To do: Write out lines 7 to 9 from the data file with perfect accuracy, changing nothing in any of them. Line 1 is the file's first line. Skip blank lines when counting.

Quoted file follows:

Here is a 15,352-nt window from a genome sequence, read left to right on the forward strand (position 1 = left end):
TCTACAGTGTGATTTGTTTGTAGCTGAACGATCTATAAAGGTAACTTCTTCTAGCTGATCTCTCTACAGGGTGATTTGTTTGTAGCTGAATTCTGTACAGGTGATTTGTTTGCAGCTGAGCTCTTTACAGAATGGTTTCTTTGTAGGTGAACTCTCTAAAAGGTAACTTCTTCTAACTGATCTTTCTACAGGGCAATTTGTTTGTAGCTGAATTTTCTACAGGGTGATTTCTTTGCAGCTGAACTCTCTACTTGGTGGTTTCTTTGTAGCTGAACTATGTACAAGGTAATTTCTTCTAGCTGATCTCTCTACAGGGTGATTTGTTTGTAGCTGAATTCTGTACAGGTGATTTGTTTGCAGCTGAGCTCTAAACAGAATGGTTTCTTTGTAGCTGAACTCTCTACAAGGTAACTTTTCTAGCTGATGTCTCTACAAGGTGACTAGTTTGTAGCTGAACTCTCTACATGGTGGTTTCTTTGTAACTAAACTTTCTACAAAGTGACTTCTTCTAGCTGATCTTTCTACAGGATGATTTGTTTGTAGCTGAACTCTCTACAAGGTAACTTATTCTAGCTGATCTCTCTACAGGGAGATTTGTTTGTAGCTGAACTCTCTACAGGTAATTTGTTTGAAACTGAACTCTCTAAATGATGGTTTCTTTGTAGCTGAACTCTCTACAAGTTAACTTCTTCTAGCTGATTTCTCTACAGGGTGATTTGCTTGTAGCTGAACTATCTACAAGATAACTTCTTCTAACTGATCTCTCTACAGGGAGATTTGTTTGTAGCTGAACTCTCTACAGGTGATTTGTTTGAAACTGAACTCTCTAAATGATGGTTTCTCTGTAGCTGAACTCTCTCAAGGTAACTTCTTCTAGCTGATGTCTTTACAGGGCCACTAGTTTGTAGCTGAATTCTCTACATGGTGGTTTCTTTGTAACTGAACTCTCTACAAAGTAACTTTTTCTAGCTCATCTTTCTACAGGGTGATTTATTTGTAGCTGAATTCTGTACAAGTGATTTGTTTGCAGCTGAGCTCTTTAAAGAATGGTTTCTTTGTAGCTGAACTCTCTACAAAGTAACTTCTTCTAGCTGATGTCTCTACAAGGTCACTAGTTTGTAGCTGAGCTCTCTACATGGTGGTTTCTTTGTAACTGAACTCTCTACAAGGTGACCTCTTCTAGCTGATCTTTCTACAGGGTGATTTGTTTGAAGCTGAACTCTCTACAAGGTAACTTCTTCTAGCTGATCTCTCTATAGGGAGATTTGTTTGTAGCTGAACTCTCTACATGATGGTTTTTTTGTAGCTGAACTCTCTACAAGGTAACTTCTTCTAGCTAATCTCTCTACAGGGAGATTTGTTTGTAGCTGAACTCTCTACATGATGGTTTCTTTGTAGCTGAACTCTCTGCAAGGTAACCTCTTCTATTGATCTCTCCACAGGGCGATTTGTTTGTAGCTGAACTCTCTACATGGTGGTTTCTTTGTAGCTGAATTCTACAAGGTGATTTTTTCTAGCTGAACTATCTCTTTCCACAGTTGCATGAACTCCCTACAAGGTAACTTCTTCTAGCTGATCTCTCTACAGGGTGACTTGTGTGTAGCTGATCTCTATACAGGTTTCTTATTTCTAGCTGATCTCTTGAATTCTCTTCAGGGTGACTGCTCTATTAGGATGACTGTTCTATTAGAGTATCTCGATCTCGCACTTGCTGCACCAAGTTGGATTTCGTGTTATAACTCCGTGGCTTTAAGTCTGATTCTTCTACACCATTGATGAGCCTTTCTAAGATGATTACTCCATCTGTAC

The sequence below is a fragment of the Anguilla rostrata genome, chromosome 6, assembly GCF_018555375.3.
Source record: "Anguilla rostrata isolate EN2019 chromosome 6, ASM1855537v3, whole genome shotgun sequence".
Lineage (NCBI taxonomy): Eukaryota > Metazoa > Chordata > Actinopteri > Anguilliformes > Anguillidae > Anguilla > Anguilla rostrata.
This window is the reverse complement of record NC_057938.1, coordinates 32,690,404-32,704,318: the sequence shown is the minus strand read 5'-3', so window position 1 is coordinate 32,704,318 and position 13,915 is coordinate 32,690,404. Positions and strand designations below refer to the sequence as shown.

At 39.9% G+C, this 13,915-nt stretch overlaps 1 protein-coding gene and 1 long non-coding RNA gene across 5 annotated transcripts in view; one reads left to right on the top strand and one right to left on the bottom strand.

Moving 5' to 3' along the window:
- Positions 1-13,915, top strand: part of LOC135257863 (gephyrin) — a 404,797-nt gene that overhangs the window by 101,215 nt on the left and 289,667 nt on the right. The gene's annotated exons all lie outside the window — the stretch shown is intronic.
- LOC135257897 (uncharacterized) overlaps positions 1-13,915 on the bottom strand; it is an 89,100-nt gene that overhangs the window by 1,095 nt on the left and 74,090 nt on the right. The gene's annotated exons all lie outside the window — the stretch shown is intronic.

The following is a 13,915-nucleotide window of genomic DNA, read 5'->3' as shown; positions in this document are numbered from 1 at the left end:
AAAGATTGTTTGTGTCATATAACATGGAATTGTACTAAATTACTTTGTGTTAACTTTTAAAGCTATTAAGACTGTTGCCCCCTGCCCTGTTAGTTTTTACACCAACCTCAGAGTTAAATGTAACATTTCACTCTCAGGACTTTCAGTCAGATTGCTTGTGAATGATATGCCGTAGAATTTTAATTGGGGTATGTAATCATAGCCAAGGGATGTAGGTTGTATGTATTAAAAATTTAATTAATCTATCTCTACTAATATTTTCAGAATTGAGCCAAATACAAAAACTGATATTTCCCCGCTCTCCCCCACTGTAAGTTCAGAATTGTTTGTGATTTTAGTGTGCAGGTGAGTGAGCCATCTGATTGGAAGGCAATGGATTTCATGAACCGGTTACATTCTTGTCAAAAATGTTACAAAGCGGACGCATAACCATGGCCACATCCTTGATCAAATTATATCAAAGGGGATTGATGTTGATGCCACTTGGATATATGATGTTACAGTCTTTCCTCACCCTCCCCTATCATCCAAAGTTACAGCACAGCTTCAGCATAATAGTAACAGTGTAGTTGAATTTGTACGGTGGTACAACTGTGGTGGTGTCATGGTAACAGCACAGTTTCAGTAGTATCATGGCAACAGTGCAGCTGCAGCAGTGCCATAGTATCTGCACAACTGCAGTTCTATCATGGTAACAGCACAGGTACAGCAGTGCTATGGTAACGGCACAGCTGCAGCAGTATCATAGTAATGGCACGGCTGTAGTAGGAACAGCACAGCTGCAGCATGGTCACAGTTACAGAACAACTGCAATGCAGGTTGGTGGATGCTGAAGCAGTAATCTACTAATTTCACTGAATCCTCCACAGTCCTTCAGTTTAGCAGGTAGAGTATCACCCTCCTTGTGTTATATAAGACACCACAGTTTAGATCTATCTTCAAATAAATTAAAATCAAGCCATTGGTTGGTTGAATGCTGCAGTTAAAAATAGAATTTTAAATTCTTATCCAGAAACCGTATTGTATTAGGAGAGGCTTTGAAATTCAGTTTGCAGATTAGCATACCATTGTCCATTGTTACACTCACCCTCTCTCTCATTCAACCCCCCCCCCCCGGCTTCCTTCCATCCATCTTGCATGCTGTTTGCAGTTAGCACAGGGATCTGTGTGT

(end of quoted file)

At 39.9% G+C, this 13,915-nt stretch overlaps 1 protein-coding gene and 1 long non-coding RNA gene across 5 annotated transcripts in view; one reads left to right on the top strand and one right to left on the bottom strand.

Moving 5' to 3' along the window:
- Positions 1-13,915, top strand: part of LOC135257863 (gephyrin) — a 404,797-nt gene that overhangs the window by 101,215 nt on the left and 289,667 nt on the right. The gene's annotated exons all lie outside the window — the stretch shown is intronic.